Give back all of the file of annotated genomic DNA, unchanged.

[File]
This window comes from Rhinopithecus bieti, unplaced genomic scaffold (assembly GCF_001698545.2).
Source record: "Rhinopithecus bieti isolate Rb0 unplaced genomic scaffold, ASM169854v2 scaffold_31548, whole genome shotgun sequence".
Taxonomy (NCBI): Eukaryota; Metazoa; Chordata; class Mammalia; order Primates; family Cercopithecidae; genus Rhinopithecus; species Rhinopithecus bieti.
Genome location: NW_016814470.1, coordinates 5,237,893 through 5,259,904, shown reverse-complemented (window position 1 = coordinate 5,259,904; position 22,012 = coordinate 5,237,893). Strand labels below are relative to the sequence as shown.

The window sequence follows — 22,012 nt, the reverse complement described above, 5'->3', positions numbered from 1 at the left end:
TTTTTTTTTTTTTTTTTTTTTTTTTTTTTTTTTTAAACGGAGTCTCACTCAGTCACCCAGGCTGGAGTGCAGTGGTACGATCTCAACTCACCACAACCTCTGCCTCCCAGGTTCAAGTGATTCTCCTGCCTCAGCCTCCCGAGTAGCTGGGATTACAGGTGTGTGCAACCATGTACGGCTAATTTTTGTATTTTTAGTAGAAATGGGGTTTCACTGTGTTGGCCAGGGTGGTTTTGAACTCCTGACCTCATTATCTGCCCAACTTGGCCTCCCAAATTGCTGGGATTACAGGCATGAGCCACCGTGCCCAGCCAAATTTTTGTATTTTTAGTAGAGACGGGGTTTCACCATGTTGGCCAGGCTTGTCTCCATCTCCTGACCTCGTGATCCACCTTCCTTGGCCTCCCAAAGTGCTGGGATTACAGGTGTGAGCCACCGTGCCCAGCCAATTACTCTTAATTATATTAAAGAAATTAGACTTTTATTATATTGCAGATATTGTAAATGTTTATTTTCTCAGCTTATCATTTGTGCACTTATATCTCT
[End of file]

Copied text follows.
This window comes from Rhinopithecus bieti, unplaced genomic scaffold (assembly GCF_001698545.2).
Source record: "Rhinopithecus bieti isolate Rb0 unplaced genomic scaffold, ASM169854v2 scaffold_31548, whole genome shotgun sequence".
Taxonomy (NCBI): Eukaryota; Metazoa; Chordata; class Mammalia; order Primates; family Cercopithecidae; genus Rhinopithecus; species Rhinopithecus bieti.
Genome location: NW_016814470.1, coordinates 5,237,893 through 5,259,904, shown reverse-complemented (window position 1 = coordinate 5,259,904; position 22,012 = coordinate 5,237,893). Strand labels below are relative to the sequence as shown.

The window sequence follows — 22,012 nt, the reverse complement described above, 5'->3', positions numbered from 1 at the left end:
TTTTTTTTTTTTTTTTTTTTTTTTTTTTTTTTTTAAACGGAGTCTCACTCAGTCACCCAGGCTGGAGTGCAGTGGTACGATCTCAACTCACCACAACCTCTGCCTCCCAGGTTCAAGTGATTCTCCTGCCTCAGCCTCCCGAGTAGCTGGGATTACAGGTGTGTGCAACCATGTACGGCTAATTTTTGTATTTTTAGTAGAAATGGGGTTTCACTGTGTTGGCCAGGGTGGTTTTGAACTCCTGACCTCATTATCTGCCCAACTTGGCCTCCCAAATTGCTGGGATTACAGGCATGAGCCACCGTGCCCAGCCAAATTTTTGTATTTTTAGTAGAGACGGGGTTTCACCATGTTGGCCAGGCTTGTCTCCATCTCCTGACCTCGTGATCCACCTTCCTTGGCCTCCCAAAGTGCTGGGATTACAGGTGTGAGCCACCGTGCCCAGCCAATTACTCTTAATTATATTAAAGAAATTAGACTTTTATTATATTGCAGATATTGTAAATGTTTATTTTCTCAGCTTATCATTTGTGCACTTATATCTCT